800 WATTS. A photography session is arranged at once. John loads film into his Nikon F. The model, who is introduced to him as Lotus, seems agreeably listless. The lighting is primitive: four two-hundred watt bulbs in aluminum reflectors. If the film is color, John realizes, and the light temperature not compensated for with filters, there will be a shift in hue. Speke waves away the problem. He straightens the lapels of his black suit. In the book, he notes, every garment is carefully described. He shows John the list. The sequence is to be followed exactly. Thus we see the model, Lotus, in black leather. Above the black leather bodice is the tiny, bald face. Beneath the black leather skirt are skinny legs and the red-lacquered shoes. The arms stick out at angles. All this is visible in the photographs. These pictures cannot be said to be attractive. Lotus pokes out of the garments, all bone and skin. Her face resembles the mug shots of criminals. Perhaps Lotus is a criminal. Her face is crafty, or her expression suggests, somehow, the craftiness of a criminal mind. When her nipple is in John's mouth—the nipple protrudes from a cut-out leather bra—her lips are drawn into a gesture which suggests craftiness, smugness, and scorn. John's mouth leaves saliva on her skin. This is quite visible, although the over-exposed highlights tend to eliminate details. Then the woman's belly, pallid as a worm, swells into his face. Her little penis flips into his mouth, in the same way her nipple flipped into his mouth. He seems to suck, while beneath his mouth the thin vaginal lips flap about. Liquids drip, liquids other than his copious saliva. Under the 800 watts her black-nyloned legs shine. Highlights dance all over her red-lacquered shoes and sparkle at the tips of her ten-inch heels. It is at this point that an alteration in content occurs. We see it in the hunched, nude form of Lotus, whose back is now angled towards us. Stockinged legs appear over her shoulders. Beneath the sheer nylon is matted hair. A man's face is visible to us: sweat, saliva, and other, thicker liquids, obscure his expression. A black leather garterbelt cuts into his waist: he seems embraced by a spider. Meanwhile Lotus' face is buried in his groin. Her tongue, we remember, is capable of extending for some distance. Red shoes with ten-inch heels are brought into the picture. They are forced onto his feet. We see him standing on them—knees bent and splayed outwards, belly sucked in, his penis half-risen from its nest of hair. Lotus strokes his penis, as though giving it comfort, but her face, turned to the camera, is crafty, smug, scornful. This picture is printed with care.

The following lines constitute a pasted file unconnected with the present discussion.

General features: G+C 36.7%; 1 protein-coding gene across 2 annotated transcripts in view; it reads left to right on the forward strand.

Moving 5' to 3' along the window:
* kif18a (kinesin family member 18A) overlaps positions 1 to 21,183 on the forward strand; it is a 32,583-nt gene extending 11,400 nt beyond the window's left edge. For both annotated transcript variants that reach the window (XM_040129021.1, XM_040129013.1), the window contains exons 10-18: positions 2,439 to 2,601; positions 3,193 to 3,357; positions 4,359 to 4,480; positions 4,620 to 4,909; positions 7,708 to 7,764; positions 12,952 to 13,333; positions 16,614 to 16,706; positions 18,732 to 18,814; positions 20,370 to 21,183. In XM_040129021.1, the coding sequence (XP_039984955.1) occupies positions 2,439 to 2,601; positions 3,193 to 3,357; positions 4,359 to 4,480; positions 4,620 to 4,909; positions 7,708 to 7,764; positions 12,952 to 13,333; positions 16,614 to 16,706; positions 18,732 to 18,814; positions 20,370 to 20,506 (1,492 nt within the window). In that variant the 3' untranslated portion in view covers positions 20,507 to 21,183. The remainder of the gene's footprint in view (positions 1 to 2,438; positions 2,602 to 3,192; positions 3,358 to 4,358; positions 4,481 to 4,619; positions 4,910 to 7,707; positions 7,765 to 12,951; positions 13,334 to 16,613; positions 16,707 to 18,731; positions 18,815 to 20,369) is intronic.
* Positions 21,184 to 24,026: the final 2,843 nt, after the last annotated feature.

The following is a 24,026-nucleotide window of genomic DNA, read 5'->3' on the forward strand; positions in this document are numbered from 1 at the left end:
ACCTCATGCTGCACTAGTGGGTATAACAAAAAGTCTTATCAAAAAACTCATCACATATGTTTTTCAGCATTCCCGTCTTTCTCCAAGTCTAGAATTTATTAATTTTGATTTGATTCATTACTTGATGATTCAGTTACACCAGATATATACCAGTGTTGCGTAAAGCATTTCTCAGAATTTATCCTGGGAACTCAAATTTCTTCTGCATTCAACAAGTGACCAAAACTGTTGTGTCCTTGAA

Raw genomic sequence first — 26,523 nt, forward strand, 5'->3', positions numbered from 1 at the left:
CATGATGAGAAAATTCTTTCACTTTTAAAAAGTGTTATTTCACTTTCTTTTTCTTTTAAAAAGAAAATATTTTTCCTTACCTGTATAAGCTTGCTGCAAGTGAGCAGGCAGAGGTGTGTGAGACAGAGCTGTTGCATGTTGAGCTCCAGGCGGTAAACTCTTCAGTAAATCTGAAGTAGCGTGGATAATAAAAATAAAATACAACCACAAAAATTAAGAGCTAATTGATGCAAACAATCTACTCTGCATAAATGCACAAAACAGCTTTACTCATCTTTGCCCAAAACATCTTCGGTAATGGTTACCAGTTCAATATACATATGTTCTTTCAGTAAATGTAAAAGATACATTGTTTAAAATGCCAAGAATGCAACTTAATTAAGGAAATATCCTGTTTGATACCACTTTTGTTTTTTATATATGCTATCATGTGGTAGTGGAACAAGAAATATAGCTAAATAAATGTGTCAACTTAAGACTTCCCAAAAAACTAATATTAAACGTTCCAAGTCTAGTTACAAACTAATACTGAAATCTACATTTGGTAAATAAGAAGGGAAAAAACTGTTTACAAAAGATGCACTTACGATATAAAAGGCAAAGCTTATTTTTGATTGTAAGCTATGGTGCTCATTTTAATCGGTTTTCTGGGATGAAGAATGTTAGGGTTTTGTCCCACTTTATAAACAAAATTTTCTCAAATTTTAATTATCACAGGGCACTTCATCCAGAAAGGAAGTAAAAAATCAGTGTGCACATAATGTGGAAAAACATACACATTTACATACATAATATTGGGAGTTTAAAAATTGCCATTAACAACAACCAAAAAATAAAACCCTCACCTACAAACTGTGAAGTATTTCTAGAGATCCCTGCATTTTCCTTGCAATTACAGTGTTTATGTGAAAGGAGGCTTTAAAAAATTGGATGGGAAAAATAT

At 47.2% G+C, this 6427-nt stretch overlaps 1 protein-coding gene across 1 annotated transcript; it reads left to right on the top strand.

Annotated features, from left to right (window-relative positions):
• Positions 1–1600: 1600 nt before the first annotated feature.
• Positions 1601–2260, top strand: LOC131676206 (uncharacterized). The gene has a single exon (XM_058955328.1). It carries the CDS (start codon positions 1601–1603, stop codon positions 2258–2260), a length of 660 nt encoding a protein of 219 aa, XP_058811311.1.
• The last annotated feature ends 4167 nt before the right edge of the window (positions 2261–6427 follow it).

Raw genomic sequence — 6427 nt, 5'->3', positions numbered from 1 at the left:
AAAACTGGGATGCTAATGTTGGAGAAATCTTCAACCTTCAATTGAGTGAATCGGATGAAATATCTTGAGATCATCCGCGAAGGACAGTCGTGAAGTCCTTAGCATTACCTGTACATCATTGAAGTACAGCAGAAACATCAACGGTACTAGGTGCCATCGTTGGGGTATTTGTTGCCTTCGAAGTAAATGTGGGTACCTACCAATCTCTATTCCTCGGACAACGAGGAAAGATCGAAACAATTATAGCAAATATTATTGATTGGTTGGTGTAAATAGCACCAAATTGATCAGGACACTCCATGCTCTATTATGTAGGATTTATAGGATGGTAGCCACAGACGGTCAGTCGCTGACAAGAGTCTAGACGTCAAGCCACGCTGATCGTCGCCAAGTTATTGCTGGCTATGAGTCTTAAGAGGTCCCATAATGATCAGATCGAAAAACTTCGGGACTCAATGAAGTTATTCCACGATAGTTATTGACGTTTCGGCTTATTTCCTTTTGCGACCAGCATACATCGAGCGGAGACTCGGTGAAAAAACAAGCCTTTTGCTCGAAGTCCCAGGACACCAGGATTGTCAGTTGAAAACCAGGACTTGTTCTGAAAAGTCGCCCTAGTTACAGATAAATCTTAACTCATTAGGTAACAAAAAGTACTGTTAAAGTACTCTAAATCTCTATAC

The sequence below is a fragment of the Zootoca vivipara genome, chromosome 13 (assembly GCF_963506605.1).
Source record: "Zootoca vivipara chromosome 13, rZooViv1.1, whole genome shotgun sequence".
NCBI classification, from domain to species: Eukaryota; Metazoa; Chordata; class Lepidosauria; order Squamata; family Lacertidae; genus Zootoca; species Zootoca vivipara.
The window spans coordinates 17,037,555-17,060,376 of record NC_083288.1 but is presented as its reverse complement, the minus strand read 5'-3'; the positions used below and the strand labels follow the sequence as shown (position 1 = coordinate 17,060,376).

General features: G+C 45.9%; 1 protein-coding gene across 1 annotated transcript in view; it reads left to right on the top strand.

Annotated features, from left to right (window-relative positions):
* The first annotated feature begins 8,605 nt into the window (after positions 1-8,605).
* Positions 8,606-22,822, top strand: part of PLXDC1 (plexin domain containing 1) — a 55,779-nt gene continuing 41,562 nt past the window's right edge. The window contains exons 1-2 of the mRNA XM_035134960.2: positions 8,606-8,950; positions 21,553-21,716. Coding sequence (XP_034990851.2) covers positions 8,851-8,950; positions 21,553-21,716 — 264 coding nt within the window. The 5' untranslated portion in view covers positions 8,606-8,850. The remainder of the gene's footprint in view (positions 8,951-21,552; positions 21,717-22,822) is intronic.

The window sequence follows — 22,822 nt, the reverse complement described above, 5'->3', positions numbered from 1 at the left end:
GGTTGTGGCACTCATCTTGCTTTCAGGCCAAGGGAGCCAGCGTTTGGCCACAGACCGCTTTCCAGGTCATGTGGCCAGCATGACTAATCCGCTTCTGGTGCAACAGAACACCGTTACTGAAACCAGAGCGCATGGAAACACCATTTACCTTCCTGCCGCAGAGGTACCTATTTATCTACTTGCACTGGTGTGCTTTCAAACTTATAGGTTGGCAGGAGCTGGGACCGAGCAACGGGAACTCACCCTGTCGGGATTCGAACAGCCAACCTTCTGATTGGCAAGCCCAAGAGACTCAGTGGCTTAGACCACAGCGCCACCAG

THE MALTESE FLOWER. It is not always clear, in the empty city, the difference between waking and dreaming. Perhaps there is no difference. In any case the explorer John wakens upon—or finds himself dreaming upon—a stairway. It is marble, and has that fin-de-siecle elegance that stairways often have in the empty city. He tap-tap-taps down this stairway. This tapping noise alerts him. He is wearing black patent pumps with six-inch heels. His ankles are sheathed in what appears to be silk, perhaps nylon. He is descending into a ballroom decorated with rubber plants, plaster cupids, and blue lace curtains. At the bottom of the stairs await five women. They are Jetta, Alfetta, the Maltese Flower, the Wife of Seymour, and a woman known only as "R." John looks striking as a woman, just as the women below, each in her own way, looks striking. He wears a white silk dress, which tightens across his hips with each step. He steps among the five women as though he were their equal. Does walking in these shoes arouse him? He can feel—we are sure of this—the garterbelt which holds up his stockings, and the stockings themselves, which shift minutely but tangibly with each step. At his groin is something, perhaps panties, perhaps something else. One of the women comes forward. She is the Maltese Flower. She and Jetta are mulattos. The Maltese Flower has black shining hair. She leans forward. Perhaps John thinks she is about to whisper into his ear. Instead she bites him.

JETTA. Immediately the "dream" changes. Although our explorer is still a woman, or at least dressed as a woman, he is now in a garden. In the moonlight he sees flowers and small trees. Jetta, standing next to him, takes his arm. She wears a black bikini and spike-heeled shoes. They walk together down a path. Speke is waiting. He takes a photograph of them, using a box camera with an attached flash. Jetta begins to fondle John. For a moment he stands there confused. He wants to fondle in return—to handle Jetta's magnificent black breasts. But he is a woman now, not a man, or at least he cannot be sure that he is a man or a woman. Jetta's dark hands with their white-painted nails slip over his breasts and up his throat. He feels Jetta's lips touch his. All this time the man, Speke, is taking pictures. Sweat rolls down the explorer's body. His thighs are moist. Jetta slips her hand up his nyloned leg, under the skirt. John, terrified, turns away. If this black woman discovers balls and cock, what will she do? Such a discovery might infuriate her. Jetta pinches his thigh. John falls backward. He sees his stockinged legs fly into the air. He has to admit they are shapely. He admires his narrow ankles, the swell of his calves. The black patent shoes catch the moonlight and the flashbulb as it pops nearby. He sees Jetta's face, grinning. She has an enormous mouth, filled with white teeth. Beyond her a gardener is working. He plucks weeds from the earth. After a moment he plucks weeds from around John. He uses shears to snip at the grass. Jetta is gone. So is Speke. John realizes he is still lying on his back, legs in the air, skirt pulled to his hips. He leaps to his feet. The gardener snips and plucks. He is wearing a straw hat. Not once does he look at John.